Amazon surpasses Walmart for most Nevada employees and dependents on Medicaid

The recently opened Amazon distribution center at Northgate Distribution Center on Tuesday, July 18, 2017.

The recently opened Amazon distribution center at Northgate Distribution Center on Tuesday, July 18, 2017.

Amazon has surpassed Walmart to become the employer with the most employees and dependents on Medicaid in Nevada, according to a new report from the state.

The number of Nevada Amazon employees and dependents on Medicaid nearly doubled year over year, increasing from 4,040 to 7,892, despite statements on the company’s website that they offer medical, prescription drug, dental, and vision coverage to all of their employees, regardless of their level or position.

Amazon reports having more than 10,500 full and part time jobs in the state.

The massive jump in Amazon employees and dependents covered by Medicaid came alongside a significant jump for Integrity Staffing Solutions, a job placement company that has two of its three listed Nevada offices located at Amazon fulfillment centers.

Integrity Staffing Solutions was the fifth-largest Nevada employer of Medicaid-covered employees and dependents in the 2020 fiscal year, increasing from less than 500 in the previous year to 1,746.

Walmart, the leading employer of Nevada Medicaid recipients in the last three fiscal years, fell behind Amazon, but its number of Medicaid-covered employees and dependents also continued to rise, increasing about 11 percent from the previous year to 7,725 in the last fiscal year.

Of the nearly 8,000 Nevada Walmart employees and dependents on Medicaid, 3,429 were company employees. The company reports having 14,548 employees in the state. Amazon would not indicate how many people it employs in the state.


Quentin Savwoir, the political director of Make It Work Nevada, a progressive non-profit and advocacy group, sees a problem with these increasing numbers.

“If these corporations like Walmart, like an Amazon, invested in things like paying families quality, affordable childcare, or even just paying their employees equal pay, that would go a long way to making the lives of the women and families we work alongside a little bit better,” said Savwoir. “They wouldn't have the need to rely on the social safety net.”


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When asked for comment, Walmart’s communications department offered information about the pay and health care coverage provided to employees, including that the average total compensation and benefits for its hourly employees, both full- and part-time, is more than $18 an hour as of last January — and that eligible full- and part-time employees can receive medical coverage beginning at a cost of $30.50 per biweekly pay period.

It also stated that the company’s goal is “moving people beyond entry-level jobs.”

An Amazon spokesperson said that the figures in the report are misleading because they include part-time workers and people who were only employed by Amazon for a short time, including seasonal employees.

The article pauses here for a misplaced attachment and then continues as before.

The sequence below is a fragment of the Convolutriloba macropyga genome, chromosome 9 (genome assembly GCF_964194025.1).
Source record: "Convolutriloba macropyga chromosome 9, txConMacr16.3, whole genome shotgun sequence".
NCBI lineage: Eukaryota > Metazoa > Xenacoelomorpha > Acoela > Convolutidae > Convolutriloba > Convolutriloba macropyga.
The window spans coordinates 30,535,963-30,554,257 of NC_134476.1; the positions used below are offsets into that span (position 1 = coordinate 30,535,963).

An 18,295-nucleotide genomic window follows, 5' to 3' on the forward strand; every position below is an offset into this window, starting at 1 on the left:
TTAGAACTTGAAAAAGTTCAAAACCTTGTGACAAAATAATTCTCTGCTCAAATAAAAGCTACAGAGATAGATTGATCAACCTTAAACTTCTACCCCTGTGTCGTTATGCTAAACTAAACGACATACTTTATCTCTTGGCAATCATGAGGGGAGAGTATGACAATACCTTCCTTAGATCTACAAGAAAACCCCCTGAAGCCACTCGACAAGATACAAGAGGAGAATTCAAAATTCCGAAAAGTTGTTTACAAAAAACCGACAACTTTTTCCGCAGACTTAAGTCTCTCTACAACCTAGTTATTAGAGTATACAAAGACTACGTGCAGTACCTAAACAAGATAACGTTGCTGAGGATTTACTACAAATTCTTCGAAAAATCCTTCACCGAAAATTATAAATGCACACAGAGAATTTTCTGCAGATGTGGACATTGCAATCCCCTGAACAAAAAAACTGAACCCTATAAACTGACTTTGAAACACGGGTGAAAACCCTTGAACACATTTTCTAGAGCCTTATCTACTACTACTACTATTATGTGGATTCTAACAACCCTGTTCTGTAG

"We have hundreds of full-time roles available, however, some prefer part-time for the flexibility or other personal reasons,” an Amazon spokesperson said.

In Nevada, households with annual incomes of up to 138 percent of the federal poverty level — $16,753 per year for an individual or $34,638 per year for a family of four — may qualify for Medicaid. A single adult with three children would have to earn almost $17 per hour while working 40 hours per week to no longer be eligible for Medicaid.

That means that even full-time employees working for companies like Amazon and Walmart could qualify. Amazon pays its employees a minimum wage of $15 per hour, and Walmart employees in Nevada earn an average wage of $14.84 per hour.

The report from the Department of Health and Human Services’ Office of Analytics, which was mandated by a bill the Legislature passed in 2017, comes on the heels of a nationwide report released last November by the Government Accountability Office (GAO) that showed some similar trends.

The GAO report found that across the 11 states studied, Walmart was consistently one of the top employers of Medicaid and SNAP recipients. The report also showed that Amazon was among the top employers of workers on Medicaid.

Sen. Bernie Sanders of Vermont, who commissioned the GAO report, called the findings “morally obscene.”

“U.S. taxpayers should not be forced to subsidize some of the largest and most profitable corporations in America,” Sanders said in a press release.

The growth in Medicaid recipients from employers with 50 or more employees resulted in an increased cost to Nevada Medicaid of $2.8 million from the 2019 to 2020 fiscal year.

That increase was much less than the combined increase for Amazon and Walmart employees — which in 2020 was nearly $12 million more than the previous year. However, that was offset by the decrease in the number of employees and dependents covered by Nevada Medicaid at other companies, including Clark County School District, Smith’s Food and Drug and Wynn Resorts.

During the 2020 fiscal year, Amazon and Walmart employees and dependents’ cost to Nevada Medicaid was more than $43 million. In that same period, the cost to Nevada Medicaid from companies with 50 or more employees was approximately $737 million.

As of November, more than 761,000 Nevadans were enrolled in Medicaid, which was 120,000 more than the 2019 Legislature had predicted. To account for that growth, Nevada will spend an additional $153.5 million on Medicaid in fiscal year 2022, according to the latest state budget proposal.

Sean Golonka is an intern at The Nevada Independent.


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